When thinking of High Street shops today, one imagines the chain store outlets that can be found in major cities across the globe. Not so in Brockenhurst. It is possible to drive through this village for years without coming across Brookley Road, which is the high street. Jackie, Ian, Becky lead this group of pedestrians on the way to the rows of small, local, shops.
Somehow the buildings in this thoroughfare, some dating from the nineteenth century, have escaped succumbing to corporate facades.
The ladies and gentlemen’s outfitters, Reynolds, for example still sports its original entrance complete with adjustable front railings.
Day Lewis Pharmacy still has its original windows.
Jackie parked opposite Brock Ante and led our daughter inside the antiques shop where we had bought one of Becky’s Christmas presents. In view of what I was about to see, the name of the barber was rather fortuitous.
A short while later, Knots, Knits & Crafty Bits opened their door to display enticing yarns.
Alongside Splish Splash stand Village Veg and Village Butcher.
As I reached this point, I encountered Ian, who had wandered further down the street. He alerted me to the ford.
Heavy overnight rain had converted much of the forest into a mini Lake District. Some roads we had driven through were awash, and ditches lining the route into this end of Brockenhurst had run into the stream that was forded at the end of the street.
This made the signpost ‘High Street via Ford’ even more descriptive.
Although some vehicles made an about turn and did not venture into the rushing water, others, at varying speeds, carried on through. The faster the car, the more the spray.
Ian came back to join me and we walked together back to the shops.
A queue had now formed outside Bakehouse. The youth of those present suggests that the bakers are feeding the students of Brockenhurst College, which must contribute to the village’s prosperity.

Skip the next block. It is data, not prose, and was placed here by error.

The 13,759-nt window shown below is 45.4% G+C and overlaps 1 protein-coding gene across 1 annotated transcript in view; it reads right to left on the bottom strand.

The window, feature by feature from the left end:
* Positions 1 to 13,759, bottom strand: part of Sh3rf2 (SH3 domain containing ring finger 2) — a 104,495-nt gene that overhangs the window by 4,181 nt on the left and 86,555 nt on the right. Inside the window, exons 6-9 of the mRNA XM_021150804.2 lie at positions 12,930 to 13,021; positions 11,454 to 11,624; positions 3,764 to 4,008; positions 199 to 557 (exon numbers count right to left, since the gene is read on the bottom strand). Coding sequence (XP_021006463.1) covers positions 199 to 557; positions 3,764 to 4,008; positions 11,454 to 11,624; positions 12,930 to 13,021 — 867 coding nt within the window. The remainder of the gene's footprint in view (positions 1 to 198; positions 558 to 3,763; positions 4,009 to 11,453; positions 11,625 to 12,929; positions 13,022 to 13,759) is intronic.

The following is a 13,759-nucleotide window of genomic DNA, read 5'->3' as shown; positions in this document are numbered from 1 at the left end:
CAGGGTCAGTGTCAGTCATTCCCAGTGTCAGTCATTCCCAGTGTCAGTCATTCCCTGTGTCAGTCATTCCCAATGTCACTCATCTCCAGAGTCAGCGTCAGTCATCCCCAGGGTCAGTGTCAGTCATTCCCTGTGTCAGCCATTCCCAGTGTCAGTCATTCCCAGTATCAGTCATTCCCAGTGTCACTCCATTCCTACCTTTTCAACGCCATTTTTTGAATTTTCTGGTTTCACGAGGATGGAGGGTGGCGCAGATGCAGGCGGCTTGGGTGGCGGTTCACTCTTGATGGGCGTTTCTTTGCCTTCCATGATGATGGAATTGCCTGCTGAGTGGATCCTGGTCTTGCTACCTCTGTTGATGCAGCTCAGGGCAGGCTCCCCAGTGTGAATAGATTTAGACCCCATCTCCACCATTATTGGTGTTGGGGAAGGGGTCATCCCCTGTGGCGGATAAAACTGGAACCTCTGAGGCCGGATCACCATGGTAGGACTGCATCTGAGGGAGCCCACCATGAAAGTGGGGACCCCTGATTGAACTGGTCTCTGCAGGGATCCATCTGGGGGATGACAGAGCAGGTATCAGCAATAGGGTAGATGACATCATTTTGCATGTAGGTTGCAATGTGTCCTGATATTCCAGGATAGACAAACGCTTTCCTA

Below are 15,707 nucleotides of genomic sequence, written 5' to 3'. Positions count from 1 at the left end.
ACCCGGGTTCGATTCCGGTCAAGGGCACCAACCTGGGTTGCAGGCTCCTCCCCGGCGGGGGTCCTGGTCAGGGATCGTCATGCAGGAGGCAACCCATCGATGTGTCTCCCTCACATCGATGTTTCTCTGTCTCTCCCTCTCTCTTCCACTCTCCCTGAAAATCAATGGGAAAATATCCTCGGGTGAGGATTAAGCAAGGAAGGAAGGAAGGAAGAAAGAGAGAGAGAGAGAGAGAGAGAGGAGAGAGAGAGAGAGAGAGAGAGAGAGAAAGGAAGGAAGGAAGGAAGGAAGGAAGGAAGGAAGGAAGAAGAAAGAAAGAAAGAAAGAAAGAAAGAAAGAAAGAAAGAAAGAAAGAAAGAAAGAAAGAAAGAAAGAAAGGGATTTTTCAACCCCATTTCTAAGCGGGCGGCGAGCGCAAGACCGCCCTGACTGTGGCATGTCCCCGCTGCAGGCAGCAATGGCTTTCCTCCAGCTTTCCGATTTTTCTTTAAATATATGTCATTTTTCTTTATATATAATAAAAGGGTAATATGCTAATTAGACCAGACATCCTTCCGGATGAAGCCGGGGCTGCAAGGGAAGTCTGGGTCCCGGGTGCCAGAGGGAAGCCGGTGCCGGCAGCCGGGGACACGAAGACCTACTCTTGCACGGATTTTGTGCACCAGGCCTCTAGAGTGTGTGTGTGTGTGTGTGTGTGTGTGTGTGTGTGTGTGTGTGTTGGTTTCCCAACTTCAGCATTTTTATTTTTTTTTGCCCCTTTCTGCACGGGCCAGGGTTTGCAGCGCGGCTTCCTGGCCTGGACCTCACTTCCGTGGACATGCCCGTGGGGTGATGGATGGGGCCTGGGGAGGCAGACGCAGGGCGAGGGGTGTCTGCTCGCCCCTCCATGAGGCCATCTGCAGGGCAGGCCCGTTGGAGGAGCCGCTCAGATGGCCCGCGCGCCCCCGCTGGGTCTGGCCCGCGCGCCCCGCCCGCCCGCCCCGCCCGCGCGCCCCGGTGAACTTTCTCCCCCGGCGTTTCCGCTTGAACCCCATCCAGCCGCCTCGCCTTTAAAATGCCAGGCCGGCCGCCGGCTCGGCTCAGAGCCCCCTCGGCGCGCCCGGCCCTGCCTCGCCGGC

My earlier photograph also shows Best Sellers which is being decorated. I do hope that does not mean that this bookshop has closed down. I will keep an eye on it.
The Post Office, a survivor of an ever-reducing band, stands next to Reynolds and the delicatessen. Jackie’s Modus is parked outside the pharmacy. In how many high streets could this happen?
After our rendezvous we all drank cappuccinos in The Buttery.
Possibly the most modern building in the street is the Dynasty Indian Restaurant, to which we returned this evening.
Dimly visible on the pavement, a couple of ponies lurked outside.
The food was excellent and the service friendly and efficient. The staff offered to photograph the group. A notice proclaimed that reading glasses were available for customers who had forgotten to bring theirs.
We shared onion bhajis, and an egg paratha. My main meal was ayre jalfrezi with special fried rice. Becky drank zinfandel rose and the rest of us drank Kingfisher.
In order to highlight Gordon Le Pard’s important comment I append it here:
‘I, Like my brother, know Brock and its watersplash well. But on another note, here is a game you can try to see how historic a high street is. You will soon notice that, however modern the shop fronts are, they are all about the same width. If you pace it out you will find that they are about five paces wide, or ten or fifteen. This is because when the street was laid out the Saxon or medieval surveyors used the measurement of a rod, 5½ yards to lay them out.
The measurements remain as one of the most difficult things to move is a boundary, unless you own the lands on both sides, which is the origin of the two and three rod (pole or perch) width shops.’